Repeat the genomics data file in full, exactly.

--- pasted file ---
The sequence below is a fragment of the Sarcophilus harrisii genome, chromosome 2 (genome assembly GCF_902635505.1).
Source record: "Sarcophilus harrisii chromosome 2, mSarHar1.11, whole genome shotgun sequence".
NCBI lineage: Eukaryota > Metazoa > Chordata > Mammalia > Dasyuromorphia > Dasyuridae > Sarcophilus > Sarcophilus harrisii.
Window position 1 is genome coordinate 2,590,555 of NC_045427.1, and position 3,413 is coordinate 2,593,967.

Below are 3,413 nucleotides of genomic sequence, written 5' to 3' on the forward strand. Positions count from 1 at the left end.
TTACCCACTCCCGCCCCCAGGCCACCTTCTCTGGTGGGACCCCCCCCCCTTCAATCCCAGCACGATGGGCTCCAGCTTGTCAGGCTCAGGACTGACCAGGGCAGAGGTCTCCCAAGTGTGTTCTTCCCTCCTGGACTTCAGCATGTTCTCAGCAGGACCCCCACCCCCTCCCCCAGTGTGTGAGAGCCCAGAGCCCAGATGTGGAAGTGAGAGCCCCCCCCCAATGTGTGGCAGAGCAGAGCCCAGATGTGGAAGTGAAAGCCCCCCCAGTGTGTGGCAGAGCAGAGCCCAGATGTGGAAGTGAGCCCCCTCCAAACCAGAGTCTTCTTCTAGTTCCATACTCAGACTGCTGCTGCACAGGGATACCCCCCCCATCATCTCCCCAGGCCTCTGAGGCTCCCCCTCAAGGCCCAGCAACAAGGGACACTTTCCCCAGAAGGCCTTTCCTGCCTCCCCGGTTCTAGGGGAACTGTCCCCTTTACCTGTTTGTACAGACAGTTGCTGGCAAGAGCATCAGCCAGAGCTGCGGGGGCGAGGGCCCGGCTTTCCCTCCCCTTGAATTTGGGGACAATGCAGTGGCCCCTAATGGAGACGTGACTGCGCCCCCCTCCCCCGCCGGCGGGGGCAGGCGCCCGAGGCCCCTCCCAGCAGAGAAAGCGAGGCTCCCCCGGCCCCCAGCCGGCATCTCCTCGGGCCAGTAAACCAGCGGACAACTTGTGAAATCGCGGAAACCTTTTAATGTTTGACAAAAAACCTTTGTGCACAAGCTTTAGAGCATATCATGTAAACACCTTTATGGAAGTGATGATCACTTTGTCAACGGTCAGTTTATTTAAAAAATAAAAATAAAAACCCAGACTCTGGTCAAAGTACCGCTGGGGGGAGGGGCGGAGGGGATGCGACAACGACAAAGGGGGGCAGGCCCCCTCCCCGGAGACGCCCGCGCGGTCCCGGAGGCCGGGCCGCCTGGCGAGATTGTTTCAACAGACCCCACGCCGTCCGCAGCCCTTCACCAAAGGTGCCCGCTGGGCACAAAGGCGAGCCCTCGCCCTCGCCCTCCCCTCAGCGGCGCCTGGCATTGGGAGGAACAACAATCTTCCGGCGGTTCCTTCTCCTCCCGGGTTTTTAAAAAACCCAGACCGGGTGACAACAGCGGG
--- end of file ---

The sequence below is a fragment of the Sarcophilus harrisii genome, chromosome 2 (genome assembly GCF_902635505.1).
Source record: "Sarcophilus harrisii chromosome 2, mSarHar1.11, whole genome shotgun sequence".
NCBI lineage: Eukaryota > Metazoa > Chordata > Mammalia > Dasyuromorphia > Dasyuridae > Sarcophilus > Sarcophilus harrisii.
Window position 1 is genome coordinate 2,590,555 of NC_045427.1, and position 3,413 is coordinate 2,593,967.

Below are 3,413 nucleotides of genomic sequence, written 5' to 3' on the forward strand. Positions count from 1 at the left end.
TTACCCACTCCCGCCCCCAGGCCACCTTCTCTGGTGGGACCCCCCCCCCTTCAATCCCAGCACGATGGGCTCCAGCTTGTCAGGCTCAGGACTGACCAGGGCAGAGGTCTCCCAAGTGTGTTCTTCCCTCCTGGACTTCAGCATGTTCTCAGCAGGACCCCCACCCCCTCCCCCAGTGTGTGAGAGCCCAGAGCCCAGATGTGGAAGTGAGAGCCCCCCCCCAATGTGTGGCAGAGCAGAGCCCAGATGTGGAAGTGAAAGCCCCCCCAGTGTGTGGCAGAGCAGAGCCCAGATGTGGAAGTGAGCCCCCTCCAAACCAGAGTCTTCTTCTAGTTCCATACTCAGACTGCTGCTGCACAGGGATACCCCCCCCATCATCTCCCCAGGCCTCTGAGGCTCCCCCTCAAGGCCCAGCAACAAGGGACACTTTCCCCAGAAGGCCTTTCCTGCCTCCCCGGTTCTAGGGGAACTGTCCCCTTTACCTGTTTGTACAGACAGTTGCTGGCAAGAGCATCAGCCAGAGCTGCGGGGGCGAGGGCCCGGCTTTCCCTCCCCTTGAATTTGGGGACAATGCAGTGGCCCCTAATGGAGACGTGACTGCGCCCCCCTCCCCCGCCGGCGGGGGCAGGCGCCCGAGGCCCCTCCCAGCAGAGAAAGCGAGGCTCCCCCGGCCCCCAGCCGGCATCTCCTCGGGCCAGTAAACCAGCGGACAACTTGTGAAATCGCGGAAACCTTTTAATGTTTGACAAAAAACCTTTGTGCACAAGCTTTAGAGCATATCATGTAAACACCTTTATGGAAGTGATGATCACTTTGTCAACGGTCAGTTTATTTAAAAAATAAAAATAAAAACCCAGACTCTGGTCAAAGTACCGCTGGGGGGAGGGGCGGAGGGGATGCGACAACGACAAAGGGGGGCAGGCCCCCTCCCCGGAGACGCCCGCGCGGTCCCGGAGGCCGGGCCGCCTGGCGAGATTGTTTCAACAGACCCCACGCCGTCCGCAGCCCTTCACCAAAGGTGCCCGCTGGGCACAAAGGCGAGCCCTCGCCCTCGCCCTCCCCTCAGCGGCGCCTGGCATTGGGAGGAACAACAATCTTCCGGCGGTTCCTTCTCCTCCCGGGTTTTTAAAAAACCCAGACCGGGTGACAACAGCGGG